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DeafDigest – 29 September 2019

DeafDigest Blue – September 29, 2019
Blue Edition
http://deafdigest.com/ – updated every Monday
Serving the Deaf Community since 1996; 23rd year
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Employment ads web site:
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Last week’s ASL Videos in youtube:
This week’s ASL videos in youtube:
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Top stories about the deaf:
The International Day of Sign Languages took
place this week, honoring world wide’s 300
recognized sign languages, including ASL.
Vodafone Qatar, a telecommunications provider,
will staff sign language employees in
all of their stores in the country. It does
not mean employees that are deaf, just
hearing employees that know sign language.
The “Models of Diversity” catwalk took place
in London; one of the models is Ryan Trimmings.
He is deaf and the audience gave him a very loud
applause.
A new novel is out on the market – Emerald City.
Pretty much includes all the good and all the
bad things in Deaf Culture and in Deaf Community.
All fiction.
There is a fear that Judge L. Steven Grasz, a
recent presidential appointee, will cut down
on movie captions for the deaf moviegoers.
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READ WHAT THEY SAY
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weekly DeafDigest Blue & Gold editions:
http://deafdigest.com/ (updated every Monday)
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This week’s ASL video in youtube
MANY PAST DEAF PRINTERS LOVED TO READ BOOKS
Many years ago, printing was a popular job for the deaf.
Many deaf people earned good income and good living working
as printers.
Many of these deaf printers worked as linotype operators.
And some of them loved their jobs even though they had to
sit on a chair all day.
Why? Because they can read the material that they are typing
for the newspapers. At home, they read books because they enjoyed
reading!
This week’s ASL video in youtube:
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Lip reading tale
A woman passed by a deaf person and hearing
person chatting in the hallway.
The deaf person thought hearing person said:
This is Dex
The hearing person actually said:
This is Tess
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This week’s ASL video in youtube
SIGNAL FREQUENCIES MAKING TWO DEAF PEOPLE CRAZY
    Two deaf people lived in their own apartments.
Both apartments were near each other. These two deaf
people were not friends with each other.
    Both bought their own wireless doorbell signalers.
Lamps in their apartments will flash when someone
presses on the door buttons.
    Unfortunately for them, their signalers were on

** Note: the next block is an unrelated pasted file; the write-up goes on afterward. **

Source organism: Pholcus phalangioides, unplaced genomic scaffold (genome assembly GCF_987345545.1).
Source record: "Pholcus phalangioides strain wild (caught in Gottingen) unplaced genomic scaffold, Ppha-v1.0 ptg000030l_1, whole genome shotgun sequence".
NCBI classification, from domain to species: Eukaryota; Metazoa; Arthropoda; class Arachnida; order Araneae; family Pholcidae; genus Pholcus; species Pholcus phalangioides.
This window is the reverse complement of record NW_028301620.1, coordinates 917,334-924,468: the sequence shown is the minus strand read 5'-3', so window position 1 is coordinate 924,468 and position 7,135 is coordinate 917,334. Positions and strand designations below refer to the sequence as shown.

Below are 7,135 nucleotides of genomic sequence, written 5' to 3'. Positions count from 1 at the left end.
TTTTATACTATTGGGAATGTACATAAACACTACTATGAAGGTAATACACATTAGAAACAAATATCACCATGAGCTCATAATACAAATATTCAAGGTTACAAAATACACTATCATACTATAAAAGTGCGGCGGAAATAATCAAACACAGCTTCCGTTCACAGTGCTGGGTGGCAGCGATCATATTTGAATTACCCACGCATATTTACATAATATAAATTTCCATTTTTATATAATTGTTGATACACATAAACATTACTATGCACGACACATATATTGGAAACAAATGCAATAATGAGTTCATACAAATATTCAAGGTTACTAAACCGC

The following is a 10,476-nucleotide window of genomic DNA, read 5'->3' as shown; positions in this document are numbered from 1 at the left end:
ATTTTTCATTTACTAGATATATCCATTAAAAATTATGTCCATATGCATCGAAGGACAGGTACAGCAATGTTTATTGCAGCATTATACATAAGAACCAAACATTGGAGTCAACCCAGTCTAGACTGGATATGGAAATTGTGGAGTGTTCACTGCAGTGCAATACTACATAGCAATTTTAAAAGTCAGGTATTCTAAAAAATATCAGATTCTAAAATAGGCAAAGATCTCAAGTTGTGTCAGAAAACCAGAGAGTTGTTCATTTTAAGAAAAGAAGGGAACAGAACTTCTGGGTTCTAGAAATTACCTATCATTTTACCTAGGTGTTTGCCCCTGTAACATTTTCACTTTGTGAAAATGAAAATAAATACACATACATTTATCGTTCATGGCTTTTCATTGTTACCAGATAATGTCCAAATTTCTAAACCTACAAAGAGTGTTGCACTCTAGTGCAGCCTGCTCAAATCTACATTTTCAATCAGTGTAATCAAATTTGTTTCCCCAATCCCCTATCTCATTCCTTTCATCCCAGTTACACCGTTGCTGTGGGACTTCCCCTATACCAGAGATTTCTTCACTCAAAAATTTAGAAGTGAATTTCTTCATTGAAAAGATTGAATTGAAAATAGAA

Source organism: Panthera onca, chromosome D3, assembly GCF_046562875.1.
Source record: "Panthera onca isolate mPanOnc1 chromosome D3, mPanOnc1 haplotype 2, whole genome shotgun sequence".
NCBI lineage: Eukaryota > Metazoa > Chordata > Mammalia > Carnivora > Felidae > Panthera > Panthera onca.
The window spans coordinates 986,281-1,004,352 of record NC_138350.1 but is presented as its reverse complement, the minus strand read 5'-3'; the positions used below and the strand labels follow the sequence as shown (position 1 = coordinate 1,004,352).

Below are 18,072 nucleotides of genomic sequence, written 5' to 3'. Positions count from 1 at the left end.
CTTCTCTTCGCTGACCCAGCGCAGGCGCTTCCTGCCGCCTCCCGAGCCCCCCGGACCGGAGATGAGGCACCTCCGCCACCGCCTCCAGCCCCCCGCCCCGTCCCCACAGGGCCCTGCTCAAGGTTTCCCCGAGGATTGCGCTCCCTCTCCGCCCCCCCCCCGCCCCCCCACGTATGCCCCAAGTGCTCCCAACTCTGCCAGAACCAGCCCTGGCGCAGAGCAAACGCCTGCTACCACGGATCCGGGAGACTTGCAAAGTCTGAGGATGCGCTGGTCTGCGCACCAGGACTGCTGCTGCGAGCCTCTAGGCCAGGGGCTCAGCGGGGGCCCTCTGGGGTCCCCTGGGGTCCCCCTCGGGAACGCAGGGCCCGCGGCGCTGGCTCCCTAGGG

the same frequency. When someone rings at one
apartment, the other apartment will flash signals.
Same thing with another apartment.
    It drove both people crazy. They were angry at
each other and blamed each other for buying the
same doorbell model. It went on for several weeks
until one of them “gave up” by going to the
dealer to have the frequency changed.
This week’s ASL video in youtube:
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COMMENTS FROM A CART OPERATOR – continuing series
As a CART captioner, I find that in certain circumstances one of the
hardest things for me is hearing and understanding what people are saying.
Sometimes people with a hearing loss don’t realize that there are
situations where people with normal hearing do not hear or understand a
speaker.
If a speaker turns his or her back on you or if someone next to you
coughs, sneezes, or laughs, it can be impossible for someone with normal
hearing to hear every word that is said.
In a classroom setting, it can be difficult to get the students to speak
up to be heard. Sometimes they intentionally want to speak softly so that
no one will hear them make a mistake, or they may be shy and not want to
be embarrassed.
Another problem can be when the CART captioner is sitting in a position
where it is difficult to hear. The CART captioner may be positioned in the
corner of the room, and if the acoustics are not good, the captioner may
not hear or understand what is going on.
There can also be noises outside of the room that interfere with hearing.
Construction might be going on, and these would be sounds the captioner
would have to try to block out in order to hear the speakers.
If you find your CART captioner using “(inaudible)” frequently during an
event or if you find that what is coming up on the screen does not make
sense, you might want to ask the speakers if they would please speak up.
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For postings, announcements and employment ad rates,
please email mailto:barry@deafdigest.com
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News of the Week – Looking Back 10 Years Ago:
    Last week DeafDigest mentioned HR 3200, a
bill on Capitol Hill, which would give doctors
the authority to make infant hearing decisions,
meaning forcing CI on them, and that there is a
struggle between pro-CI and anti-CI factions.
    Well, what about it? DeafDigest does not
recommend HR 3200 as a bed time reading material.
    Why? This bill is over 1,000 pages. Complained
Rep. Bill Posey, R-FL:
it takes congressmen few days to read and to
understand what CI and deafness is all about
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News of the Week – Looking Back 5 Years Ago:
The Nine East Network, a local service agency, has been
selected by the Vermont Agency of Education to take
care of the educational needs of the deaf children
in the state, now that Austine School for the Deaf has
closed its doors.
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DeafDigest
Copyright 2019 by Barry Strassler, DeafDigest.
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